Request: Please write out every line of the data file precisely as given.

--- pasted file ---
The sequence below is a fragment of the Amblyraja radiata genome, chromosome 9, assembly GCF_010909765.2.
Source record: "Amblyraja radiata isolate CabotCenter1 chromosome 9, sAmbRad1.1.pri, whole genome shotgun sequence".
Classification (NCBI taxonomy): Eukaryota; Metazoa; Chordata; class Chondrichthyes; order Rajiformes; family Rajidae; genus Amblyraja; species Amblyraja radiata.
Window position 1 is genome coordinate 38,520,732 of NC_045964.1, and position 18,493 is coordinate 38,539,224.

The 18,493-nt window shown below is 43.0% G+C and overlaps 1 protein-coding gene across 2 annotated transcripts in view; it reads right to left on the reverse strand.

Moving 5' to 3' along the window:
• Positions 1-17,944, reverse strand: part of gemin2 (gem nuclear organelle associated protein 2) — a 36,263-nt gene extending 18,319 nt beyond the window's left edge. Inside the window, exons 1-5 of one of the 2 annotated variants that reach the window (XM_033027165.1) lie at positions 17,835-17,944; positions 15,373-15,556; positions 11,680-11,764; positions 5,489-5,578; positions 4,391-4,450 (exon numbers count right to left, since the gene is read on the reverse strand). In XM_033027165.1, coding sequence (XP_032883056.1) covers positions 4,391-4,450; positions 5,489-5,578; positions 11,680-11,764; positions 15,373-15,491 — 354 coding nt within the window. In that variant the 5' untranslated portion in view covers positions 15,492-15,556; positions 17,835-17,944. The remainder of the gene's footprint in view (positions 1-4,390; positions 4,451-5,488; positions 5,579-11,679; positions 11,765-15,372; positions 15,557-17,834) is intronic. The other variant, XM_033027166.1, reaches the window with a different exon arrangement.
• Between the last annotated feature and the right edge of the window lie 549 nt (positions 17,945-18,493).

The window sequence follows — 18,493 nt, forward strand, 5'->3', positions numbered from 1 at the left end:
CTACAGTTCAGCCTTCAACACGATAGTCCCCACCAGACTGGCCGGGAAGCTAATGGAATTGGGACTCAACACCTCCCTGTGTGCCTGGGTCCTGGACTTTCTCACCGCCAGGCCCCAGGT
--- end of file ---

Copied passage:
The sequence below is a fragment of the Amblyraja radiata genome, chromosome 9, assembly GCF_010909765.2.
Source record: "Amblyraja radiata isolate CabotCenter1 chromosome 9, sAmbRad1.1.pri, whole genome shotgun sequence".
Classification (NCBI taxonomy): Eukaryota; Metazoa; Chordata; class Chondrichthyes; order Rajiformes; family Rajidae; genus Amblyraja; species Amblyraja radiata.
Window position 1 is genome coordinate 38,520,732 of NC_045964.1, and position 18,493 is coordinate 38,539,224.

The 18,493-nt window shown below is 43.0% G+C and overlaps 1 protein-coding gene across 2 annotated transcripts in view; it reads right to left on the reverse strand.

Moving 5' to 3' along the window:
• Positions 1-17,944, reverse strand: part of gemin2 (gem nuclear organelle associated protein 2) — a 36,263-nt gene extending 18,319 nt beyond the window's left edge. Inside the window, exons 1-5 of one of the 2 annotated variants that reach the window (XM_033027165.1) lie at positions 17,835-17,944; positions 15,373-15,556; positions 11,680-11,764; positions 5,489-5,578; positions 4,391-4,450 (exon numbers count right to left, since the gene is read on the reverse strand). In XM_033027165.1, coding sequence (XP_032883056.1) covers positions 4,391-4,450; positions 5,489-5,578; positions 11,680-11,764; positions 15,373-15,491 — 354 coding nt within the window. In that variant the 5' untranslated portion in view covers positions 15,492-15,556; positions 17,835-17,944. The remainder of the gene's footprint in view (positions 1-4,390; positions 4,451-5,488; positions 5,579-11,679; positions 11,765-15,372; positions 15,557-17,834) is intronic. The other variant, XM_033027166.1, reaches the window with a different exon arrangement.
• Between the last annotated feature and the right edge of the window lie 549 nt (positions 17,945-18,493).

The window sequence follows — 18,493 nt, forward strand, 5'->3', positions numbered from 1 at the left end:
CTACAGTTCAGCCTTCAACACGATAGTCCCCACCAGACTGGCCGGGAAGCTAATGGAATTGGGACTCAACACCTCCCTGTGTGCCTGGGTCCTGGACTTTCTCACCGCCAGGCCCCAGGT